Rosenkranz Foundation’s Translation Project Promotes Democratic Values
September 14, 2015
Since 1985, the Rosenkranz Foundation, under the guidance of Robert Rosenkranz, has worked to encourage intellectual diversity in the realms of public policy, higher education, and the arts. The Rosenkranz Foundation provides support to think tanks, educational institutions, art exhibitions, and other catalysts of research and innovation. In pursuit of this goal, the Rosenkranz Foundation’s Translation Project offers financial support to organizations that translate and distribute important political and philosophical texts.
One of the Rosenkranz Foundation’s past initiatives, the Translation Project, aimed to combat global terrorism by countering its ideals. The Rosenkranz Foundation established the Translation Project in 2006 and, in February 2007, awarded its first two grants to the Abdorrahman Boroumand Foundation and the Cato Institute. Both nonprofits seek to uphold the ideals of democracy and individual liberty. Expressing the Rosenkranz Foundation’s eagerness to advance these values, Robert Rosenkranz contended that “access to writings that promote the rule of law, free markets, tolerance, and democracy will help moderate Muslims win the war of ideas” against extremism.
Based on the belief that the war on terror is—at its core—a war of ideas, the initiative seeks to overcome the radical, intolerant ideologies of Islamic extremists by promoting the values of democratic belief systems. By providing access to groundbreaking historical writings, the Translation Project aimed to introduce readers throughout the Middle East to ideas that form the cornerstones of democratic society, such as personal liberty and civic engagement. Other concepts in the translated texts include property rights, the rule of law, and freedom of the press and religion. By disseminating these ideas, the Translation Project seeks to inform and support political moderates around the world, inspiring them to work against radicalism in order to achieve liberty.
As noted by Lamp of Liberty director and Cato Institute senior fellow Tom G. Palmer, the Rosenkranz Foundation’s Translation Project “came at an important time when Arab societies face a choice: to renew Arab culture through freedom, or to fall into the abyss of intolerance and violence.” Together through this unique initiative, the Rosenkranz Foundation, Abdorrahman Boroumand Foundation, and the Cato Institute provided a positive alternative to oppressive regimes, using the power of ideas to foster acceptance, political moderation, and reverence for human rights.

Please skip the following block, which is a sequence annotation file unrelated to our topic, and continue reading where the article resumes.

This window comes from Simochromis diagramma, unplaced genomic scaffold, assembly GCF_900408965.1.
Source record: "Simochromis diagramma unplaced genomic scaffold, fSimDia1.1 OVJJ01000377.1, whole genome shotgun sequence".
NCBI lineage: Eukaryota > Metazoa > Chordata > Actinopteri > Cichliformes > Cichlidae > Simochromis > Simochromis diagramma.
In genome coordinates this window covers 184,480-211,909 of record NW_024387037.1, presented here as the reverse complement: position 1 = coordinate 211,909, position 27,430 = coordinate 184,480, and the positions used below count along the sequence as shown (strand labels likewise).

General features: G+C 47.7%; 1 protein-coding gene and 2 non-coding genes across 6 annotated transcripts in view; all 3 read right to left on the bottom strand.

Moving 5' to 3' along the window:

About The Abdorrahman Boroumand Foundation
Operating out of its headquarters in Washington, DC, the Abdorrahman Boroumand Foundation translates the works of writers such as Locke, Milton, and Voltaire into Farsi. By distributing these texts to Iranian readers, the organization provides insight into historical struggles against despotism and intolerance, demonstrating that both can be overcome.
The Abdorrahman Boroumand Foundation is a non-partisan, nonprofit organization that works to promote and protect human rights and democratic values in Iran in a variety of other ways as well. Named in honor of the late Iranian lawyer and pro-democracy activist Dr. Abdorrahman Boroumand, ABF uses research, documentation, education, and public outreach to raise awareness of Iranian human rights issues and seek justice for the victims of inequality and intolerance. In addition to its efforts to translate and distribute written works that promote individual freedom, the nonprofit’s projects have included traveling exhibits and memorials that shed light on state violence and oppression in Iran. The foundation draws over 80 percent of its financial support from private entities such as the Rosenkranz Foundation, and receives additional funding from individual donors and the National Endowment for Democracy.
About The Cato Institute
At the same time, Washington, DC-based public policy think tank the Cato Institute offers access to similar writings via its Lamp of Liberty initiative, which provides Arabic translations of the works of Milton Friedman, Hernando de Soto, Adam Smith, and other noteworthy political philosophers. Known in Arabic as “Misbah Al Hurriyya,” Lamp of Liberty has produced translations of texts spanning over a century of political thought, including Ludwig von Mises’ Economic Policy (2005), On Liberty by John Stuart Mill (1859), and F.A. Hayek’s The Road to Serfdom (1944). The Lamp of Liberty initiative has also syndicated articles in the Arab media, produced an interactive map detailing economic freedom around the world, and created videos of policy debates and relevant interviews.
The Translation Project was part of the Cato Institute’s larger Center for Promotion of Human Rights, which facilitates additional translation projects in languages including Kurdish, Persian, Spanish, and Russian. Through the Lamp of Liberty initiative and other divisions, such as the Center for Constitutional Studies and the Center for Global Liberty and Prosperity, the Cato Institute pursues its broader goal of promoting peace, individual liberty, free market economics, and limited government across the globe.
In addition to distributing inspiring political writings to Arabic and Farsi readers in the Middle East, the Cato Institute and the Abdorrahman Boroumand Foundation also publish their translated works online to ensure that these revolutionary ideas are available to as wide an audience as possible.